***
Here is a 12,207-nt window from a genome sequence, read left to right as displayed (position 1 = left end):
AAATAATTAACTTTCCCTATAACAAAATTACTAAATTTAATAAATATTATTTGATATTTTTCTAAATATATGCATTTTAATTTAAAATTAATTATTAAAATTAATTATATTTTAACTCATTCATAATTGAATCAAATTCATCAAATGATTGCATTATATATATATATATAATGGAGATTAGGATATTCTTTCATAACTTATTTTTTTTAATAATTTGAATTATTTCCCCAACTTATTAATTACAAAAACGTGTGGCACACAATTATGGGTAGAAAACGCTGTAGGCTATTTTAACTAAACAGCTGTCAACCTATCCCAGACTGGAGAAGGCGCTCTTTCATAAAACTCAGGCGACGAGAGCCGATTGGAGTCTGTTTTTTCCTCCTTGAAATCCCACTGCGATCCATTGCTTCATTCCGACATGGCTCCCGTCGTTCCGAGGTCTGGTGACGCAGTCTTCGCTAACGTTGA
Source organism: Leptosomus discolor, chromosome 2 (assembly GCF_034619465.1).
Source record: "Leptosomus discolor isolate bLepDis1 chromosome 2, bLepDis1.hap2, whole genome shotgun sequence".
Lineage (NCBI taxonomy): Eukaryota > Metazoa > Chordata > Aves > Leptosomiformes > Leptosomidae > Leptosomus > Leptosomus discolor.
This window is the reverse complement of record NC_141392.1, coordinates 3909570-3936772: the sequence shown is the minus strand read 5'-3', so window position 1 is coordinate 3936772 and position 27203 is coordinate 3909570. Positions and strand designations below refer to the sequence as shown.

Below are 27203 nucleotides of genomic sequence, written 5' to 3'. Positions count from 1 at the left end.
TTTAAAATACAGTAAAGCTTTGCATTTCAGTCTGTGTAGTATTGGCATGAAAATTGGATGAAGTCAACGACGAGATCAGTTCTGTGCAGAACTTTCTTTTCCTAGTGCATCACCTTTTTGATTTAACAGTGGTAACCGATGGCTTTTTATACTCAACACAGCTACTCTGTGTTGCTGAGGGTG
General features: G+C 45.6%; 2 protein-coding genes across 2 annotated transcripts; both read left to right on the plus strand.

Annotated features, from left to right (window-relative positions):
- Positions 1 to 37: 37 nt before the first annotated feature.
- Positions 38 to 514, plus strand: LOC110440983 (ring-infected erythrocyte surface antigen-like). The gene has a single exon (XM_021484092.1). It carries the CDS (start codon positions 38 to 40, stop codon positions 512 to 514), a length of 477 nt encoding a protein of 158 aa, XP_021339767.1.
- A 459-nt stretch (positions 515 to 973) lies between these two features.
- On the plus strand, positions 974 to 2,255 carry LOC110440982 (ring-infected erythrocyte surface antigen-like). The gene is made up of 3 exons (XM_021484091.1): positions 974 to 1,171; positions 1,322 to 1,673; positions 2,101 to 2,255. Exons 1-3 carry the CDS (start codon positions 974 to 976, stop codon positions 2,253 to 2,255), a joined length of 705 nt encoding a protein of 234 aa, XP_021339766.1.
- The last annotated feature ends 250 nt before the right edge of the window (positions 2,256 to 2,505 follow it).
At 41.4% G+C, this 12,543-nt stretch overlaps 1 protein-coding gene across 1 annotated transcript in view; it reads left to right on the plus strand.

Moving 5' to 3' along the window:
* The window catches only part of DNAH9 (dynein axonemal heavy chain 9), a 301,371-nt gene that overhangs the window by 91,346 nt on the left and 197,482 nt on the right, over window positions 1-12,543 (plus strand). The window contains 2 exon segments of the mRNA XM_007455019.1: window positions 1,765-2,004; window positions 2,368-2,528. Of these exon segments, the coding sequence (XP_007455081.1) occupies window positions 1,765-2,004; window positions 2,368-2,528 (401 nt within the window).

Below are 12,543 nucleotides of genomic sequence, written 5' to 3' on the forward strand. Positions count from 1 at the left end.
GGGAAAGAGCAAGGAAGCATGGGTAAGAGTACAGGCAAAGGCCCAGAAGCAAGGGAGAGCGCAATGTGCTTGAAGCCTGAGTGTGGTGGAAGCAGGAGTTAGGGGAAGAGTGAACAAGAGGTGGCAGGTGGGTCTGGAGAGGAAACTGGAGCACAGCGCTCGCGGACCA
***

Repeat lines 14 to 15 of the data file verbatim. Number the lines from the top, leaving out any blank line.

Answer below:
- On the plus strand, positions 974 to 2,255 carry LOC110440982 (ring-infected erythrocyte surface antigen-like). The gene is made up of 3 exons (XM_021484091.1): positions 974 to 1,171; positions 1,322 to 1,673; positions 2,101 to 2,255. Exons 1-3 carry the CDS (start codon positions 974 to 976, stop codon positions 2,253 to 2,255), a joined length of 705 nt encoding a protein of 234 aa, XP_021339766.1.
- The last annotated feature ends 250 nt before the right edge of the window (positions 2,256 to 2,505 follow it).